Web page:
Categories : Blogs by our residents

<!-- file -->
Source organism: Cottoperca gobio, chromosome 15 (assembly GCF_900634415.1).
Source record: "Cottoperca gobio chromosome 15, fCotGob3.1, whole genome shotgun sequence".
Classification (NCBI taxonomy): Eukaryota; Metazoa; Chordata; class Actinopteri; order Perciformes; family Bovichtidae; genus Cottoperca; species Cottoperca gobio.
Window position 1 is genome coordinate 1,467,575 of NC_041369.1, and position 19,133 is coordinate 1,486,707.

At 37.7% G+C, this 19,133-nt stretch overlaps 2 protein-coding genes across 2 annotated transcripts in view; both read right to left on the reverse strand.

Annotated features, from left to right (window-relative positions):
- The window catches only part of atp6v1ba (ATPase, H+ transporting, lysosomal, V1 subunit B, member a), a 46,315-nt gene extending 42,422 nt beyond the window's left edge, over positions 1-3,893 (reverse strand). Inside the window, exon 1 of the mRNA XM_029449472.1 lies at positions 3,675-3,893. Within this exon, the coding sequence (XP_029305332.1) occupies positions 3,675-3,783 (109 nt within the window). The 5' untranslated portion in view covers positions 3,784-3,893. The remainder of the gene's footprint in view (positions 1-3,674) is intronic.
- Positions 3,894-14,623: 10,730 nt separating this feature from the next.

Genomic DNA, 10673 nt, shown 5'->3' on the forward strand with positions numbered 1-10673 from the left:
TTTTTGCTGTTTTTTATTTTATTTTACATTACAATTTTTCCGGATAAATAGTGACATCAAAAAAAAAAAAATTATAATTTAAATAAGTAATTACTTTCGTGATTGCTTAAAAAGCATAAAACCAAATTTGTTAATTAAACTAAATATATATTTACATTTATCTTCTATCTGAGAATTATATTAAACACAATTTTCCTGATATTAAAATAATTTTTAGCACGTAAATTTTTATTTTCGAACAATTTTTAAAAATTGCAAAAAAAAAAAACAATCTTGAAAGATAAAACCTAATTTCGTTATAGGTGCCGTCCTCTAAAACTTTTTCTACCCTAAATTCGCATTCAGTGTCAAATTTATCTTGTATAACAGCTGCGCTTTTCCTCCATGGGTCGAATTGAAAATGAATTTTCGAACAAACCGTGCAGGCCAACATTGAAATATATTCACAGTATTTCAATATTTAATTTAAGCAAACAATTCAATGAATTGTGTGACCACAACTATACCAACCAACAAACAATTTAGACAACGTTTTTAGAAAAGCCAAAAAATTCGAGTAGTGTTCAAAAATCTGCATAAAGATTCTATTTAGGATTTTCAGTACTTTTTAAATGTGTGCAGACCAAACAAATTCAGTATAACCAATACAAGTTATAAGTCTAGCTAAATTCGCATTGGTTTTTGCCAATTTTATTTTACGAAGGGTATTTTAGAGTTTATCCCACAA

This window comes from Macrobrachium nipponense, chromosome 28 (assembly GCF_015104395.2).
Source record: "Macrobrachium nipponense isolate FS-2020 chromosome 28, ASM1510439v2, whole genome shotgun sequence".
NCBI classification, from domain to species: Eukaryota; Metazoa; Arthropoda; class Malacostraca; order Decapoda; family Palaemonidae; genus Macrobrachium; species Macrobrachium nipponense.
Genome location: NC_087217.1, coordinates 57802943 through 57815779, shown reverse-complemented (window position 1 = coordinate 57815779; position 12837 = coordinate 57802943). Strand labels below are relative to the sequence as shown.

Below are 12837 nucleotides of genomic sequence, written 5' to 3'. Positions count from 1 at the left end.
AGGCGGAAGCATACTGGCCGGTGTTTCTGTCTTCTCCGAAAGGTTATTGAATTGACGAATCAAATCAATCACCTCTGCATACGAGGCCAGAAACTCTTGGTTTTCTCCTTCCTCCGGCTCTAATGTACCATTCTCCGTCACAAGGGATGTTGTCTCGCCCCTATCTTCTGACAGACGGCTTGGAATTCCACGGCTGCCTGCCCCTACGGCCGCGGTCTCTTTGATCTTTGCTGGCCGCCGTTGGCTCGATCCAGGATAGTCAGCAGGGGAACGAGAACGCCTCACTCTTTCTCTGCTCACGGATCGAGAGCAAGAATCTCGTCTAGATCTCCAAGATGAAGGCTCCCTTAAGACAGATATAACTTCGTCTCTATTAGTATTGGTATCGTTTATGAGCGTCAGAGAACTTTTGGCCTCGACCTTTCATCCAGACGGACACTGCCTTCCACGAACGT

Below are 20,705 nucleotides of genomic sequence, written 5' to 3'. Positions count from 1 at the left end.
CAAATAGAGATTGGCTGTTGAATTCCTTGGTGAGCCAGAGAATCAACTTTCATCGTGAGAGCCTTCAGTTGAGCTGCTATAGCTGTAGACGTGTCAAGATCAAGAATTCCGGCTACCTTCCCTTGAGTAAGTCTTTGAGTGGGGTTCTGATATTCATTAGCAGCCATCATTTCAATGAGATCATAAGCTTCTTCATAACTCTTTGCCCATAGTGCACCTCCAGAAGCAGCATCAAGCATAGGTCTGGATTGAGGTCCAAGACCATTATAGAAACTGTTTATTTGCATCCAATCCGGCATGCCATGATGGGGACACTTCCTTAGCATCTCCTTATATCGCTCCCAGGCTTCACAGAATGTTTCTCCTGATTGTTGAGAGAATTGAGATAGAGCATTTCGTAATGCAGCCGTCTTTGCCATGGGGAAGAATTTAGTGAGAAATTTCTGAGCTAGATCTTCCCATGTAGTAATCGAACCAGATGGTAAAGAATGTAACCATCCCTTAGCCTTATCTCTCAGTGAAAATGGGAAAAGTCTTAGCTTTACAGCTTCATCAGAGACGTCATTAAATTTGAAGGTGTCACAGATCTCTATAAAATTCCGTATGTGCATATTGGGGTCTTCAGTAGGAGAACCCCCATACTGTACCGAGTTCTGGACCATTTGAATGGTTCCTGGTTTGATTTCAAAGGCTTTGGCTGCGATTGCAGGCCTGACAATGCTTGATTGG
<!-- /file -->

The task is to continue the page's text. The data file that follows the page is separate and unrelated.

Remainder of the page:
Although the World Cup is over, the cricket fever is still on! For lovers of the game, here are a bunch of interesting facts that are hard to believe.   1.Sachin Tendulkar played for Pakistan before India Sachin Tendulkar played for Pakistan before making his debut for India. During a practice match between the arch-rivals at the Brabourne Stadium in 1987, Tendulkar was a substitute fielder for Pakistan.   2. Sanath Jayasuriya has more ODI wickets than Shane Warne Believe it or not, Sanath Jayasuriya has taken more ODI wickets than Shane Warne. While the left-arm Sri Lankan all-rounder has claimed 323 wickets in 445 ODIs, the legendary Australian spinner has taken 293 wickets in 194 matches.   3. Inzamam-ul-Haq claimed a wicket on the first ball he bowled in ODIs Former Pakistani skipper Inzamam-ul-Haq has a unique record of claiming a wicket on the very first ball he bowled in ODIs. On November 24, 1991, he got the wicket of West Indian great Brian Lara at Iqbal Stadium in Faisalabad. Lara left the crease after offering a catch to wicket-keeper Moin Khan.   4. Peter Siddle – the only bowler to take a hat-trick on his birthday Australia’s Peter Siddle is the only bowler in the history of cricket to take a hat-trick on his birthday. He did so during a Test match against England at Brisbane on November 25, 2010.   5. Mahela Jayawardene – the only batsman to score a century in WC semi-final, final Mahela Jayawardene is the only batsman to score a century in a World Cup semi-final and final. The former Sri Lankan captain scored a 109-ball 115 against New Zealand in 2007 World Cup semi-final and hit a 88-ball unbeaten 103 against India in the final of 2011 World Cup.   6. Wasim Akram’s highest score in Test cricket is higher than Sachin Tendulkar’s Legendary Pakistani pacer Wasim Akram’s highest score in Test cricket is 257. On October 20, 1996, Akram scored an unbeaten 257 against Zimbabwe at Sheikhupura. It is also the highest score by a number eight batsman. On the other hand, Sachin’s highest score in the longest version of the game is an unbeaten 248. The Indian maestro scored a double century against hosts Bangladesh at Bangabandhu National Stadium in Dhaka in December 2004.   7.Courtney Walsh remained unbeaten maximum number of times It is a fact. Walsh, the former West Indian fast bowler, played 132 Tests. In 185 innings, he scored just 936 runs at an average of 7.54. However, he remained unbeaten 61 times and his top score was an unbeaten 30 (against Australia at the Melbourne Cricket Ground on December 24, 1988).   8. Richard Stokes witnessed Jim Laker, Anil Kumble taking 10 wickets Richard Stokes watched only two Tests in his life. At the age of 10, he witnessed Jim Laker taking all 10 wickets against Australia at Old Trafford in 1956. Forty-three years later, he was at the Feroze Shah Kotla ground in Delhi where Anil Kumble took all the 10 wickets against Pakistan.   9. Leslie Hylton is the only cricketer to be hanged for murder Former West Indian pacer Leslie Hylton, who claimed 16 wickets in 6 Tests at an average of 26.12, is the only Test cricketer to be hanged. He was hanged on May 17, 1955 in Jamaica on charges of murdering his wife.   10. Vinod Kambli’s Test average is better than Sachin’s. Kambli scored 1084 runs in 17 Tests at an average of 54.20, while his childhood friend Sachin Tendulkar scored 15,921 runs in 200 matches at an average of 53.78.   11. Chris Gayle is the only batsman to hit a six off the first ball of a Test West Indian opener Chris Gayle is the only player in the history of cricket who hit a six off the very first ball of a Test match. The hard-hitting Caribbean batsman achieved this feat against Bangladesh at Mirpur in 2012. The bowler was debutant off-spinner Sohag Gazi.   12. MS Dhoni has not scored a century outside Asia Indian skipper Mahendra Singh Dhoni is the holder of many records. One of them is that he has not scored a century outside Asia. Mahi has scored six Test centuries and ten ODI tons, but all of them are scored in India, Bangladesh, Pakistan and Sri Lanka.   13. Lala Amarnath is the only bowler to dismiss Bradman hit wicket Amazing! Lala Amarnath holds the unique distinction of being the only bowler in the history of Test cricket to dismiss Sir Don Bradman courtesy of a hit-wicket. It happened at Brisbane in 1948.   12. Gavaskar was out off the first ball of a Test match thrice Sunil Gavaskar, the former Indian skipper and the first man to score 10,000 Test runs, was dismissed first ball of a match thrice. Gavaskar was out to Geoff Arnold at Edgbaston in 1974, to Malcom Marshall at Kolkata in 1983 and to Imran Khan at Jaipur in 1986. Interestingly, Sunny shares this unique record with Conrade Hunte, Chris Gayle, Sanath Jayasuriya – who were dismissed for zero on the very first ball of a match three times.   13. Sir Donald Bradman hit only 6 Sixes Legendary Australian batsman Sir Don Bradman hit just six sixers in his entire career. Sir Don hit five sixes against England and one against India. Apart from hitting two fives in his career, he smashed 618 fours in Test cricket.   This blog post is by Dr A Sankaranarayanan, resident of Serene Adinath by Columbia Pacific Communities.